Pakistan’s Prime Minister Imran Khan on January 10 claimed that India is backing the Islamic State (IS) and facilitating attacks in the country. Khan’s statement came a week after 11 Shia Hazara coal miners were brutally massacred by IS affiliated militants. In the interim, the Pakistani premier labeled the mourning families as “blackmailers” for refusing to bury their dead until Khan visits them to hear their demands for justice and security.
Protesting with unburied coffins has become a means of expressing outrage against the state for the Shia Hazaras, thousands of whom have been targeted and killed since the turn of the century. The Hazaras, rooted in Uzbek-Turkic ancestry with a vast majority adhering to the Twelver Shia sect of Islam, have been victims of ethnic cleansing and pogroms in the region for almost two centuries, since they were recruited in the First Anglo-Afghan War (1839-1842).
From being shunned by Mughals to being expelled at the turn of the 20th century by Afghan Emir Shah Abdur Rehman Khan from Hazarajat and the former Kafiristan, many Hazaras found refuge in the Balochistan province along the western front of what eventually became the state of Pakistan.
The Af-Pak border became the multipronged corridor for Afghan jihad in the 1970s and 1980s, giving rise to, among other jihadist groups, anti-Shia outfits like the Sipah-e-Sahaba Pakistan (SSP) and Lashkar-e-Jhangvi (LeJ). These groups enjoyed Pakistan’s patronage, as the state also allowed itself to become a battleground for the Saudi-Iran proxy wars. That sectarian warfare fast metamorphosed into anti-Shia pogroms being carried out by jihadist groups proudly owned by the military and intelligence as “strategic assets,” an array of non-state actors designed to cause disruption and destruction in the region in line with a Sunni Islamist narrative.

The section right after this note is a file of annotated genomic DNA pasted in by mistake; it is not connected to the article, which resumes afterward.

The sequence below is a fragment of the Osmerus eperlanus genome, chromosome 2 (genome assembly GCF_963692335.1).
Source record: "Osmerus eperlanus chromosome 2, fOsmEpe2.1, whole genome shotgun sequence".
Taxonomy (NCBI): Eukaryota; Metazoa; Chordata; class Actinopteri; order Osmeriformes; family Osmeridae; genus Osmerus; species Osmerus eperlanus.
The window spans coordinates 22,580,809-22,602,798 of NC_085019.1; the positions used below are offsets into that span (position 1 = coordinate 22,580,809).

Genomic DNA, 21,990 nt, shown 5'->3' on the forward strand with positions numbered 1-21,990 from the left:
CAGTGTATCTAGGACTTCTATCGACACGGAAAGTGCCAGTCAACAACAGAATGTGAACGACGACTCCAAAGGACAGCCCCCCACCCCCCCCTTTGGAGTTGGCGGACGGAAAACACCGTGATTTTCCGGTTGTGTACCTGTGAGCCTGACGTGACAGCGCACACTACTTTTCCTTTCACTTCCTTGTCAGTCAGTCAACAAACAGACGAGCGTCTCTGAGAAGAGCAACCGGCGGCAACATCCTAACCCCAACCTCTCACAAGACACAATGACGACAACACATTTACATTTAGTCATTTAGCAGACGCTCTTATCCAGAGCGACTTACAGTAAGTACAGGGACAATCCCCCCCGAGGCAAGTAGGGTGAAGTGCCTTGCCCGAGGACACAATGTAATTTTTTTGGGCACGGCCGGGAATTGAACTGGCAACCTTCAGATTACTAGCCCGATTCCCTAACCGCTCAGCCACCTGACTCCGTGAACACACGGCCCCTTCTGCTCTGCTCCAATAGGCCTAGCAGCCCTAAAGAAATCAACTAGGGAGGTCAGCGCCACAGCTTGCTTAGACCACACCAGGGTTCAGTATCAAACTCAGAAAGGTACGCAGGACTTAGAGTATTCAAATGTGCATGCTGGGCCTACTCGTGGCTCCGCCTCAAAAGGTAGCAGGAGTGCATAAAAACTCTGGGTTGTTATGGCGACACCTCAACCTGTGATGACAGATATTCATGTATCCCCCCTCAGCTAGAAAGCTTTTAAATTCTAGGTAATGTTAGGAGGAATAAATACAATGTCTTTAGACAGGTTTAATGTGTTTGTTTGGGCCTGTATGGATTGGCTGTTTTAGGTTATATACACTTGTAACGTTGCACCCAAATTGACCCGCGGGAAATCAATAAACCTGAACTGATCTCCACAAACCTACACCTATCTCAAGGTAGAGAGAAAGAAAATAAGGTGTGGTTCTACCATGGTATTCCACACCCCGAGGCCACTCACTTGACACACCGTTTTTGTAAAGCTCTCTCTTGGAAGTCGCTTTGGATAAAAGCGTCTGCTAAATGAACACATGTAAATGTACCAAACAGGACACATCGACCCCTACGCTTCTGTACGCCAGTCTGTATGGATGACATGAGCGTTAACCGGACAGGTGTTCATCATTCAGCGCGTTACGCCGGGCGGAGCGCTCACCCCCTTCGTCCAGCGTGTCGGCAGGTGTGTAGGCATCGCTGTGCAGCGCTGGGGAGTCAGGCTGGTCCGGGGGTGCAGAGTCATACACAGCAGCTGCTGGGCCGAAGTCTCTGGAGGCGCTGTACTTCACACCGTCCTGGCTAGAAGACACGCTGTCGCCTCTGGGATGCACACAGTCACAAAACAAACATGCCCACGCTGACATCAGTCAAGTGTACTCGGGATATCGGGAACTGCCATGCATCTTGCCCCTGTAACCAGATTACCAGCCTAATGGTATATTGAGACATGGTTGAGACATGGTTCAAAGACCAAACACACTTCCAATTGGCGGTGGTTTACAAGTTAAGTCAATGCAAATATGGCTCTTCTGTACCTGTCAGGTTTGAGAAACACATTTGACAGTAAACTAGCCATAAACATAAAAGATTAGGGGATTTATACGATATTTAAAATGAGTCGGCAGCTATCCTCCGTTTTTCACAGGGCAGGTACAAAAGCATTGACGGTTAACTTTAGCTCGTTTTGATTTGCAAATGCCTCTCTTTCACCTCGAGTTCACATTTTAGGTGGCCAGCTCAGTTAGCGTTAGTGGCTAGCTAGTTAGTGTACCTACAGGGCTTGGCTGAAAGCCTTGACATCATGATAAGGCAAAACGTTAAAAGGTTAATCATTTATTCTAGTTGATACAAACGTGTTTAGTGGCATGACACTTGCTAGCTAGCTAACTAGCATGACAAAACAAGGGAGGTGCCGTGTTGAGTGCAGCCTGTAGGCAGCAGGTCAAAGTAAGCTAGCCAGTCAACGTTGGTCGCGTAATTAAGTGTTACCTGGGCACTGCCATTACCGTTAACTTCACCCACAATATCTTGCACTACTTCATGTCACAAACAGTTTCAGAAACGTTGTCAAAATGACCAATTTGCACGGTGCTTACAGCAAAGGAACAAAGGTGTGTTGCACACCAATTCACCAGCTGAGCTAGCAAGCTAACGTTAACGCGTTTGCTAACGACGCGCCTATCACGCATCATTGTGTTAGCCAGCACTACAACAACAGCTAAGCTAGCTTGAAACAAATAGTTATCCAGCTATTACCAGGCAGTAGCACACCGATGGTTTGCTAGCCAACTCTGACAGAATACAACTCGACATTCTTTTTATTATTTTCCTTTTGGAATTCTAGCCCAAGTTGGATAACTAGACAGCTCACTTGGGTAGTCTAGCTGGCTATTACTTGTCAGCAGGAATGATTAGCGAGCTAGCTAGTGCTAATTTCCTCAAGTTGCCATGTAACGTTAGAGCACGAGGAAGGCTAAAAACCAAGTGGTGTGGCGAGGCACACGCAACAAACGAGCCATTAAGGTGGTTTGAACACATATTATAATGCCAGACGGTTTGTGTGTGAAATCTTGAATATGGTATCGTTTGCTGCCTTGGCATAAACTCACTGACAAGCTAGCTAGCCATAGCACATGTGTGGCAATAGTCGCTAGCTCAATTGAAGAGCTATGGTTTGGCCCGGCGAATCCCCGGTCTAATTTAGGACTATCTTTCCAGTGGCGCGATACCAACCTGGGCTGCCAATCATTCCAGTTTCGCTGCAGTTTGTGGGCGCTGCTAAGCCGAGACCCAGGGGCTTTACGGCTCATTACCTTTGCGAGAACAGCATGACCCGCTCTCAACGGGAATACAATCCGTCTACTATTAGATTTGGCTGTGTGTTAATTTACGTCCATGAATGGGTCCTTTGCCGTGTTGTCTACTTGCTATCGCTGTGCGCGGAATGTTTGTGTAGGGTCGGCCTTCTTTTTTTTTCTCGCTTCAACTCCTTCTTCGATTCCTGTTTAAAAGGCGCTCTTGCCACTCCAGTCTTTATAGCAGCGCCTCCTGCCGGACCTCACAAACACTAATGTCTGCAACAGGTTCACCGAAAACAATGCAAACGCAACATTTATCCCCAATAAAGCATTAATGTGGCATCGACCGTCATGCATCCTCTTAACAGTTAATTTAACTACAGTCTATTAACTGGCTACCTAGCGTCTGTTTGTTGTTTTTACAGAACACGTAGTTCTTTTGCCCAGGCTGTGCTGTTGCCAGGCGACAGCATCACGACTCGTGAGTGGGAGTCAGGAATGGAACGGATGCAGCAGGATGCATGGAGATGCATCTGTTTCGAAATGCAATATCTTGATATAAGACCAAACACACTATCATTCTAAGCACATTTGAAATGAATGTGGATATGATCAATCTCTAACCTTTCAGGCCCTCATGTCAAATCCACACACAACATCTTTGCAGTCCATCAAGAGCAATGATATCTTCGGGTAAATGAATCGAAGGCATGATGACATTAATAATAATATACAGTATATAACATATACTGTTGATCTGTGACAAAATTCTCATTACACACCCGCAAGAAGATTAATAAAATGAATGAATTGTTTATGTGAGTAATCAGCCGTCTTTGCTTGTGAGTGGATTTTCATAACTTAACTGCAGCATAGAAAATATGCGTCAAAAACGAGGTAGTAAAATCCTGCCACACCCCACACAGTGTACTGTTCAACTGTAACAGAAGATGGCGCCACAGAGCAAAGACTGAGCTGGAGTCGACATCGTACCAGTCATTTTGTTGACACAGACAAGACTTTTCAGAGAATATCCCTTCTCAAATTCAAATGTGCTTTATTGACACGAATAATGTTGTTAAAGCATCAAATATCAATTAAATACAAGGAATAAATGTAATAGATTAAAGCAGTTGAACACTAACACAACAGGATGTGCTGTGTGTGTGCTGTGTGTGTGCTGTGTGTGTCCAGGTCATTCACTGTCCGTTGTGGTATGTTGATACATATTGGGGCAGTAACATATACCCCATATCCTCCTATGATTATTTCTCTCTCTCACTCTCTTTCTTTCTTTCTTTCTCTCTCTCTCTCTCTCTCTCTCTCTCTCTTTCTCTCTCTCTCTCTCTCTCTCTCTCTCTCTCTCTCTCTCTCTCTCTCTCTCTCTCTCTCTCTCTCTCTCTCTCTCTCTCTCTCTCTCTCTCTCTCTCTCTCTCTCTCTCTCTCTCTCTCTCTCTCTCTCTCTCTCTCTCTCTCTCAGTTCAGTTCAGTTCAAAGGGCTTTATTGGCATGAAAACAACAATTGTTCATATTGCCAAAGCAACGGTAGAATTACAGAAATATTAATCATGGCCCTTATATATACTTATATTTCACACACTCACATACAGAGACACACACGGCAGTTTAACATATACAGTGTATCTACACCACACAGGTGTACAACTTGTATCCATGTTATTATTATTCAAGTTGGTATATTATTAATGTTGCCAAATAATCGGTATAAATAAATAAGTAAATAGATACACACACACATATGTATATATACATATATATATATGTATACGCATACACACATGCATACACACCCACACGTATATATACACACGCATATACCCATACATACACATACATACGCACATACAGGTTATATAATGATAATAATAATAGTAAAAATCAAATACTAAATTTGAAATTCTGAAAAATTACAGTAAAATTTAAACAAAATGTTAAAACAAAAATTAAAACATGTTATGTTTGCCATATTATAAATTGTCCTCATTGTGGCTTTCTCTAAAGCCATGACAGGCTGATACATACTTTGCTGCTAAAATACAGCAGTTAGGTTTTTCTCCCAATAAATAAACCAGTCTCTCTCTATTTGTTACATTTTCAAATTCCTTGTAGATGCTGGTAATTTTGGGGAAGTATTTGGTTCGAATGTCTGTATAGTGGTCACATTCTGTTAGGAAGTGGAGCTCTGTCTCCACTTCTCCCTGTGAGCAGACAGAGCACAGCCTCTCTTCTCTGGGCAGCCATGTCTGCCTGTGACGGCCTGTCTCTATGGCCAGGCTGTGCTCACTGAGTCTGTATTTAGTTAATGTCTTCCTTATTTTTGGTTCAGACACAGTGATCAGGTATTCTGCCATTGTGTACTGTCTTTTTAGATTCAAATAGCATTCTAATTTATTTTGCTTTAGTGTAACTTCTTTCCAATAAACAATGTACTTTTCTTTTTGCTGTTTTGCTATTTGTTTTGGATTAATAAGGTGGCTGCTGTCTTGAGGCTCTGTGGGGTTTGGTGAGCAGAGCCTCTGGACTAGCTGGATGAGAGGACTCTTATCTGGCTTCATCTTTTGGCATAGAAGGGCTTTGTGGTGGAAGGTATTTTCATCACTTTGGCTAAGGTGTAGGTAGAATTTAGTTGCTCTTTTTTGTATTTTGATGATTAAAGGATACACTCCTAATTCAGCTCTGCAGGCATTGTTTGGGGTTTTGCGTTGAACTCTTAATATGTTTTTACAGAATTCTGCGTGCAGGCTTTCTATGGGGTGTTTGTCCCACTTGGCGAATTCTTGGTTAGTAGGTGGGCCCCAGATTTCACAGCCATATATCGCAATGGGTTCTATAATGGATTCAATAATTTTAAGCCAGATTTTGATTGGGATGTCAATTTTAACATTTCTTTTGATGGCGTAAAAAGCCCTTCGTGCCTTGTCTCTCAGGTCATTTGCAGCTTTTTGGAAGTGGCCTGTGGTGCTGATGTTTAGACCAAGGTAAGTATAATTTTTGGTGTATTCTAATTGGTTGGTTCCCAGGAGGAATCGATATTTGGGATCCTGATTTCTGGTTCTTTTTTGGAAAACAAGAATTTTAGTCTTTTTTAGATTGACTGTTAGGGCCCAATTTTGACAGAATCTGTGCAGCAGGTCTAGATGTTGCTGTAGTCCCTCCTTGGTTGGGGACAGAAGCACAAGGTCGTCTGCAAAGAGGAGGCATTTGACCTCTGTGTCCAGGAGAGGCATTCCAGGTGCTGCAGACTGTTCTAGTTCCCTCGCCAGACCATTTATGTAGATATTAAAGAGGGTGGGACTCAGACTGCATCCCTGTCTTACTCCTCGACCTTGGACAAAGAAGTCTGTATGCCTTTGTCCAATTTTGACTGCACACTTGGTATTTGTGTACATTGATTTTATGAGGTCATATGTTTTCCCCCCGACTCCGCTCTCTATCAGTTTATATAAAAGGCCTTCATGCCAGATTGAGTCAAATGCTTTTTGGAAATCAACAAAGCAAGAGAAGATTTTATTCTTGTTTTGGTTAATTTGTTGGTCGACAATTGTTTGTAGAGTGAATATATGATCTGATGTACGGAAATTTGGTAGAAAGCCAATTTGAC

Post 9/11, beginning with the 2001 Poodgali Chowk killings in Quetta, the Hazara population of Balochistan has been regularly targeted by the Taliban, LeJ, and SSP, the latter two having rechristened themselves into political fronts like Ahl-e-Sunnat Wal Jamaat (ASWJ) or the more recent Pakistan Rah-e-Haq Party (PRHP) after military ruler Pervez Musharraf was globally pressured by international leaders into outlawing numerous jihadist groups.
As Pakistan saw its worst bout of terror in the following decade, so did the Hazara population, with back-to-back Quetta bombings at the start of 2013 killing at least 165. From 2012 to 2017 over 500 Hazaras were killed in terror attacks in the capital of Balochistan alone; over 2,000 Pakistani Hazaras have been killed since 2004.
A spree of terror raids targeting the local Hazaras in April 2018 saw community members launch a hunger strike, which ended after reassurances from Army Chief General Qamar Javed Bajwa. Less than a year after those reassurances, a bomb blast targeted the Hazara community in Quetta’s Hazarganji area, killing at least 20 and wounding 48 in April 2019. Attacks on the Hazara continued in 2020 as well, with the massacre of the coal miners at the start of 2021 pushing the community to once again demand what it has been repeatedly promised in hollow words.